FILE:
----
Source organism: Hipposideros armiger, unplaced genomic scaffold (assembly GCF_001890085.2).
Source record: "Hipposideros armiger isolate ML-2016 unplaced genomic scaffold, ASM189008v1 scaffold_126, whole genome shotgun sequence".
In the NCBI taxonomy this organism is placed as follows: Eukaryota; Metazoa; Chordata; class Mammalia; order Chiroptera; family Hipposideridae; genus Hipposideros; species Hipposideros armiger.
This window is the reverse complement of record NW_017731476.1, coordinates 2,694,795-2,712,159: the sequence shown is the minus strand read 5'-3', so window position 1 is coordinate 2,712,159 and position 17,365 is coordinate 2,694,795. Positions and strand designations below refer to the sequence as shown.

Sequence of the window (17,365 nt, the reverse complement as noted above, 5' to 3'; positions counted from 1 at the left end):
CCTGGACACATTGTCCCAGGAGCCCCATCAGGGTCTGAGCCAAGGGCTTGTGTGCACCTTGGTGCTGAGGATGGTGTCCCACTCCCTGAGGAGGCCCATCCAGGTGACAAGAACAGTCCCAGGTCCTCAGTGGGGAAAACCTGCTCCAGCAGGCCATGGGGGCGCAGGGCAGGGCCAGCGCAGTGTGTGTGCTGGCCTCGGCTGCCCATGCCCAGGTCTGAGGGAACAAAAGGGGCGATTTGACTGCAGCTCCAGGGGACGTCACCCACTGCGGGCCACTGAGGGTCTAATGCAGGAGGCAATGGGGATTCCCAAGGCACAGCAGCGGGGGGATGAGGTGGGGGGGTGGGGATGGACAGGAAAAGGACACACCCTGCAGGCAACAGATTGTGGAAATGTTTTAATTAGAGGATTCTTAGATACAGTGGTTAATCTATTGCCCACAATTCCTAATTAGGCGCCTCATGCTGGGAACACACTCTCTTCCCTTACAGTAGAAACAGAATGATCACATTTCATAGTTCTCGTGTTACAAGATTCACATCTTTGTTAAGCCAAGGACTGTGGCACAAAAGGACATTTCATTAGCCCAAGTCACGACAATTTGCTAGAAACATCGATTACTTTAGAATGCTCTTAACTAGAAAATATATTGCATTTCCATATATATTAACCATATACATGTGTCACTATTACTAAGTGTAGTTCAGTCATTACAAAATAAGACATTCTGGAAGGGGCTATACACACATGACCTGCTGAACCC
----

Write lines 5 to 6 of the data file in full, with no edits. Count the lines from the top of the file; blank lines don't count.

Sequence of the window (17,365 nt, the reverse complement as noted above, 5' to 3'; positions counted from 1 at the left end):
CCTGGACACATTGTCCCAGGAGCCCCATCAGGGTCTGAGCCAAGGGCTTGTGTGCACCTTGGTGCTGAGGATGGTGTCCCACTCCCTGAGGAGGCCCATCCAGGTGACAAGAACAGTCCCAGGTCCTCAGTGGGGAAAACCTGCTCCAGCAGGCCATGGGGGCGCAGGGCAGGGCCAGCGCAGTGTGTGTGCTGGCCTCGGCTGCCCATGCCCAGGTCTGAGGGAACAAAAGGGGCGATTTGACTGCAGCTCCAGGGGACGTCACCCACTGCGGGCCACTGAGGGTCTAATGCAGGAGGCAATGGGGATTCCCAAGGCACAGCAGCGGGGGGATGAGGTGGGGGGGTGGGGATGGACAGGAAAAGGACACACCCTGCAGGCAACAGATTGTGGAAATGTTTTAATTAGAGGATTCTTAGATACAGTGGTTAATCTATTGCCCACAATTCCTAATTAGGCGCCTCATGCTGGGAACACACTCTCTTCCCTTACAGTAGAAACAGAATGATCACATTTCATAGTTCTCGTGTTACAAGATTCACATCTTTGTTAAGCCAAGGACTGTGGCACAAAAGGACATTTCATTAGCCCAAGTCACGACAATTTGCTAGAAACATCGATTACTTTAGAATGCTCTTAACTAGAAAATATATTGCATTTCCATATATATTAACCATATACATGTGTCACTATTACTAAGTGTAGTTCAGTCATTACAAAATAAGACATTCTGGAAGGGGCTATACACACATGACCTGCTGAACCC